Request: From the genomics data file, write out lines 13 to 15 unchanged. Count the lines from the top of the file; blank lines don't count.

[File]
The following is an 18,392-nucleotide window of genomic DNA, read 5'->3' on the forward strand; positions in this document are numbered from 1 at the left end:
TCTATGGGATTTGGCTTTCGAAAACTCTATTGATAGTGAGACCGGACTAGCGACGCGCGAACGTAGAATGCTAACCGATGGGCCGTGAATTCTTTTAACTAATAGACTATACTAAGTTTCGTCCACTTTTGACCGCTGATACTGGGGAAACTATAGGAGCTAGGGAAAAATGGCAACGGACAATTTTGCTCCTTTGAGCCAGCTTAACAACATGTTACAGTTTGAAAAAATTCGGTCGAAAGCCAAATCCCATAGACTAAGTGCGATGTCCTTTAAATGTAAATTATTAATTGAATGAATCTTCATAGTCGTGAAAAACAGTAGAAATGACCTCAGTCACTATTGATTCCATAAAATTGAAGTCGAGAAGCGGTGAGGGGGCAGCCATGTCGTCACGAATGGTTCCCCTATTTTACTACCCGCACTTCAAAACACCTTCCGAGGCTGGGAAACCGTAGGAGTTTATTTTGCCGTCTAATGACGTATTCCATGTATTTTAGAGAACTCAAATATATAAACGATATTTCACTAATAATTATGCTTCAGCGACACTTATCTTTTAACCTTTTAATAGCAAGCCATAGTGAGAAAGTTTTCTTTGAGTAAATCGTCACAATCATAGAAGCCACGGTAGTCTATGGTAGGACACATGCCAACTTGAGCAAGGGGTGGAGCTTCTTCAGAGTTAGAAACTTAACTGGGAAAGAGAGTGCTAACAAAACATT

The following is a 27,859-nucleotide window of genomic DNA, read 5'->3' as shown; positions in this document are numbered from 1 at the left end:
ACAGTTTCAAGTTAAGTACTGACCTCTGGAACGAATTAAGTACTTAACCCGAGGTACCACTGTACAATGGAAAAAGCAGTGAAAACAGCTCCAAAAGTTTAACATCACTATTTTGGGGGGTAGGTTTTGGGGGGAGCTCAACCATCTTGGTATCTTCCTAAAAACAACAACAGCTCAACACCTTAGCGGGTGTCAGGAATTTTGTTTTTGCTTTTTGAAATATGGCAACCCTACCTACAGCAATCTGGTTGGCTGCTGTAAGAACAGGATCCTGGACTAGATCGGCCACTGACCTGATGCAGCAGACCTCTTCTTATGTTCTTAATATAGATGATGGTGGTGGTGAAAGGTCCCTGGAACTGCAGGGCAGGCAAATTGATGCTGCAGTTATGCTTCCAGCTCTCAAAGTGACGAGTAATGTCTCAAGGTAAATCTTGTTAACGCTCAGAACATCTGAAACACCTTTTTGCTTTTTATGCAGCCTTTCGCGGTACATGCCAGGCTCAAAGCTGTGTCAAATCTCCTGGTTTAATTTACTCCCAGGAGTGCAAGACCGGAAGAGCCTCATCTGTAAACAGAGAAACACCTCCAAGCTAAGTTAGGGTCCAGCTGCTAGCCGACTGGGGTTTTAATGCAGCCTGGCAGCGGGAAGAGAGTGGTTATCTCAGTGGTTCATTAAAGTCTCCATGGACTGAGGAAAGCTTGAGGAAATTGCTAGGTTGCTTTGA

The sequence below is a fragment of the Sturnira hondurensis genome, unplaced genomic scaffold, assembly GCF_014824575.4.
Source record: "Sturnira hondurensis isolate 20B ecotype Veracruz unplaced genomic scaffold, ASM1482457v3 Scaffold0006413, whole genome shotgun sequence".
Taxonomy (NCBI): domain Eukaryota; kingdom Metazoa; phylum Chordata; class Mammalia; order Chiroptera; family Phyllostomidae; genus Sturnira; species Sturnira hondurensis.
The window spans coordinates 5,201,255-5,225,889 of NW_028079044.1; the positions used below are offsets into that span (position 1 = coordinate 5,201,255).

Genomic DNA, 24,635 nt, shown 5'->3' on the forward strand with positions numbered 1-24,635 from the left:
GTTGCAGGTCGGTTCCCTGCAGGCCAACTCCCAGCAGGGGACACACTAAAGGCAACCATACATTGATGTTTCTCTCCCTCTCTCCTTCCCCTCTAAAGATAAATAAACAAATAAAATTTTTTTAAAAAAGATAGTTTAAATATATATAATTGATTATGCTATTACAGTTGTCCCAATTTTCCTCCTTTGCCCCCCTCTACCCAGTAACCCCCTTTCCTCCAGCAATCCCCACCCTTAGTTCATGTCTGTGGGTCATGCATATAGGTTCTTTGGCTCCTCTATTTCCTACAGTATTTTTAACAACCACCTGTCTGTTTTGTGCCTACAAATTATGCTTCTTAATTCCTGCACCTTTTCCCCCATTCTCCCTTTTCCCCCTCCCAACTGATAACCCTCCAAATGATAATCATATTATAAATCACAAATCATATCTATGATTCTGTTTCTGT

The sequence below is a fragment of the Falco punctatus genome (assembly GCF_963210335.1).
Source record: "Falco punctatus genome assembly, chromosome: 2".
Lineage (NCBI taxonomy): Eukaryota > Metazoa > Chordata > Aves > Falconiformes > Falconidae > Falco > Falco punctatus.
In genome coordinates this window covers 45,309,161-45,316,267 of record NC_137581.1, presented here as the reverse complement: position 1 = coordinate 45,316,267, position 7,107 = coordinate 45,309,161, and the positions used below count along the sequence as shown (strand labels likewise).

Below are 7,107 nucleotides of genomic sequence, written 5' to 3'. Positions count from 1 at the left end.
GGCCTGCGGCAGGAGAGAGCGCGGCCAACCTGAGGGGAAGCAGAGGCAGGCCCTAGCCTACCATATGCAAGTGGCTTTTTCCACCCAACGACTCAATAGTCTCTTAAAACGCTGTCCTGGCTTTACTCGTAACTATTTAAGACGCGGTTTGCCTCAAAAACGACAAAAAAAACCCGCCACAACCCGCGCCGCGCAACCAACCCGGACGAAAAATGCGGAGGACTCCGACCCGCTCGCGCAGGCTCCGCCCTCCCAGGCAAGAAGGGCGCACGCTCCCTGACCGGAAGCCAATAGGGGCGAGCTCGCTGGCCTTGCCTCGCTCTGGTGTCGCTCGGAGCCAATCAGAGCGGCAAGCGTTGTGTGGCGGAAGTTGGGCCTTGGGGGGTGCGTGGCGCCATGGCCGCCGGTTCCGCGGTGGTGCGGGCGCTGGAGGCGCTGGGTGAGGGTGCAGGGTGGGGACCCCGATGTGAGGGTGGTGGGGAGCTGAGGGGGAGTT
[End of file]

Lineage (NCBI taxonomy): Eukaryota > Metazoa > Chordata > Aves > Falconiformes > Falconidae > Falco > Falco punctatus.
In genome coordinates this window covers 45,309,161-45,316,267 of record NC_137581.1, presented here as the reverse complement: position 1 = coordinate 45,316,267, position 7,107 = coordinate 45,309,161, and the positions used below count along the sequence as shown (strand labels likewise).

Below are 7,107 nucleotides of genomic sequence, written 5' to 3'. Positions count from 1 at the left end.